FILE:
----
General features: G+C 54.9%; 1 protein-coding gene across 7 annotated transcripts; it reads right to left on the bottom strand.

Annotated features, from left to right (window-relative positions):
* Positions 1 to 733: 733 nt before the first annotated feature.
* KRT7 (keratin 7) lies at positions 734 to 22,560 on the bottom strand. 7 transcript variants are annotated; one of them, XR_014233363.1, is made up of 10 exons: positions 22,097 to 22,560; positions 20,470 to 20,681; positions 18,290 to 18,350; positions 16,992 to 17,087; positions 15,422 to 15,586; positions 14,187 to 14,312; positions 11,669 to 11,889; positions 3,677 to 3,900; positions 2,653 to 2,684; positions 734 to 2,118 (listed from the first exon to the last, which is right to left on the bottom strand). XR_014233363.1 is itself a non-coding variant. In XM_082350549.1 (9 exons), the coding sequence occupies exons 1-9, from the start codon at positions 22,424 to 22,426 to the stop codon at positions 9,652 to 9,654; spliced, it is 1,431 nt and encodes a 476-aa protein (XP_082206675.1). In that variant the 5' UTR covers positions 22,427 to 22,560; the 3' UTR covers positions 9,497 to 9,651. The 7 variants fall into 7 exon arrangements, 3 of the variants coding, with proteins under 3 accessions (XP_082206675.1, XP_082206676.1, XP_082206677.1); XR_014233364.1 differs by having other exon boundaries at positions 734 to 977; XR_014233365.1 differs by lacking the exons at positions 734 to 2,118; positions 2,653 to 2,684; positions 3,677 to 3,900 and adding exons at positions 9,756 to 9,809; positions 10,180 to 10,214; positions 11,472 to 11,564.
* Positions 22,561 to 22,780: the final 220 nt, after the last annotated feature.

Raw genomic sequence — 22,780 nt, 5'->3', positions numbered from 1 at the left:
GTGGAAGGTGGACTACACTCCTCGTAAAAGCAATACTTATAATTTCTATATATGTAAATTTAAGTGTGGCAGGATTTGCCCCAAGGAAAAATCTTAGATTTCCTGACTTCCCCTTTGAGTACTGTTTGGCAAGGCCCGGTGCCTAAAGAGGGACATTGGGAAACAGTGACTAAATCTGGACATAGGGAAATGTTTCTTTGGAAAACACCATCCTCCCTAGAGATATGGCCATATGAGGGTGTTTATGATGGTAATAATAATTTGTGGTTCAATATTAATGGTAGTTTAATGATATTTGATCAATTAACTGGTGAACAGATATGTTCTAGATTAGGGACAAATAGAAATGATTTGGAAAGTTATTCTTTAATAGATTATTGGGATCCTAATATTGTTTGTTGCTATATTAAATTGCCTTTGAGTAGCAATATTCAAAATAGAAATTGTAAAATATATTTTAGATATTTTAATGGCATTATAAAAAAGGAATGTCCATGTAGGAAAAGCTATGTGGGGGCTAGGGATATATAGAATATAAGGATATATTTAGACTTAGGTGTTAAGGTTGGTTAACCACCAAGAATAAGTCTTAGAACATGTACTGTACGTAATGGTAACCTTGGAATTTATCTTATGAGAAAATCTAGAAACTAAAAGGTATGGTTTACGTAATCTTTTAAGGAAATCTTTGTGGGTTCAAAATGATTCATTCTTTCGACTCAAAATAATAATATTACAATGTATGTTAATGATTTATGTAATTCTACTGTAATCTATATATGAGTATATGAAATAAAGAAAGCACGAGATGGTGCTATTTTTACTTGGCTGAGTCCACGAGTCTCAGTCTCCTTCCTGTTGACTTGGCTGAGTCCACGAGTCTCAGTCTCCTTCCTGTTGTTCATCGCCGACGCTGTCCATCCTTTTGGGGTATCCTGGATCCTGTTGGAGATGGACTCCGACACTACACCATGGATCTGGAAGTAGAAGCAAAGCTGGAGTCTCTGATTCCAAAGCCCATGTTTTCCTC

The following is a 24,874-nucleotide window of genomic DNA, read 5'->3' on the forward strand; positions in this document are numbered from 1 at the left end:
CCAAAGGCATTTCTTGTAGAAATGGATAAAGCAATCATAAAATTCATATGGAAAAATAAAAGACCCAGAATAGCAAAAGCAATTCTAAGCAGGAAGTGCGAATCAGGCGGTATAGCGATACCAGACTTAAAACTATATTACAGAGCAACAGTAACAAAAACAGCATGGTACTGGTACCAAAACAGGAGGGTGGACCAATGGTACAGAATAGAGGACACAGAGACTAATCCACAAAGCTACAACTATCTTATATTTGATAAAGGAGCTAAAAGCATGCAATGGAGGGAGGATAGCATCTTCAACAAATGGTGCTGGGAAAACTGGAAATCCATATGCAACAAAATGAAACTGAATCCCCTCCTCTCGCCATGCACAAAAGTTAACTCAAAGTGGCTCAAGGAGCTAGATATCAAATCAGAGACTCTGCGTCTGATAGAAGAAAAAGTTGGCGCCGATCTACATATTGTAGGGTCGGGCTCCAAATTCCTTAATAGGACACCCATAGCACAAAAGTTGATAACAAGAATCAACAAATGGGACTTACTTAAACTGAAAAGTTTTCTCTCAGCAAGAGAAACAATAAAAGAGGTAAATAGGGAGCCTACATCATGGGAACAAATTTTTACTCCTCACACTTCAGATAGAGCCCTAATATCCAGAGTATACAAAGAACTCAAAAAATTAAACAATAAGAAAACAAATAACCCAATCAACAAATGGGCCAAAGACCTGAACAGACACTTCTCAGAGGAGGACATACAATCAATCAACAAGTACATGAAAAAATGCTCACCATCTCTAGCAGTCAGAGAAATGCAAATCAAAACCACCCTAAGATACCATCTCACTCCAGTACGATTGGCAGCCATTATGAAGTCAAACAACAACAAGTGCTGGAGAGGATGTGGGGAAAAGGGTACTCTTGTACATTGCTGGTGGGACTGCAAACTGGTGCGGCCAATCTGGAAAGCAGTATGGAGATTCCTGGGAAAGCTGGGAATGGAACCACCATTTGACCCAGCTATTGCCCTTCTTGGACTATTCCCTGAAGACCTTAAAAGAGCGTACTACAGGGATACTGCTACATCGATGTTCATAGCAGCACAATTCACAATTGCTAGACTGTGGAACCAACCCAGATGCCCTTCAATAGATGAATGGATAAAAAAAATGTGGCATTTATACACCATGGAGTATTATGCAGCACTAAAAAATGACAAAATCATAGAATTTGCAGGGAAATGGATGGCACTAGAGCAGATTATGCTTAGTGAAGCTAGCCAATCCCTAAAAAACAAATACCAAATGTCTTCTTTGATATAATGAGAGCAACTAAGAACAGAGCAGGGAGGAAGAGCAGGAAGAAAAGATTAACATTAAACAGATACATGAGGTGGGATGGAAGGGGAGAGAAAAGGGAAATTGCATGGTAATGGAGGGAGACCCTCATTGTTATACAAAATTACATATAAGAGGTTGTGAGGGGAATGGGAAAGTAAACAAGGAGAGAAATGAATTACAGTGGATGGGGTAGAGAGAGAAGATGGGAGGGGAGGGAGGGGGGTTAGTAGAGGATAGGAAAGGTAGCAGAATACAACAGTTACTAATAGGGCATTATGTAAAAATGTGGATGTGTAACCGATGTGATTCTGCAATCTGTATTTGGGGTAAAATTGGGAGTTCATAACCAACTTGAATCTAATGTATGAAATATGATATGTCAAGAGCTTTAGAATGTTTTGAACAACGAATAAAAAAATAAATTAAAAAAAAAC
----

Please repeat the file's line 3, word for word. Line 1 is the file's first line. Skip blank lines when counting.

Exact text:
* Positions 1 to 733: 733 nt before the first annotated feature.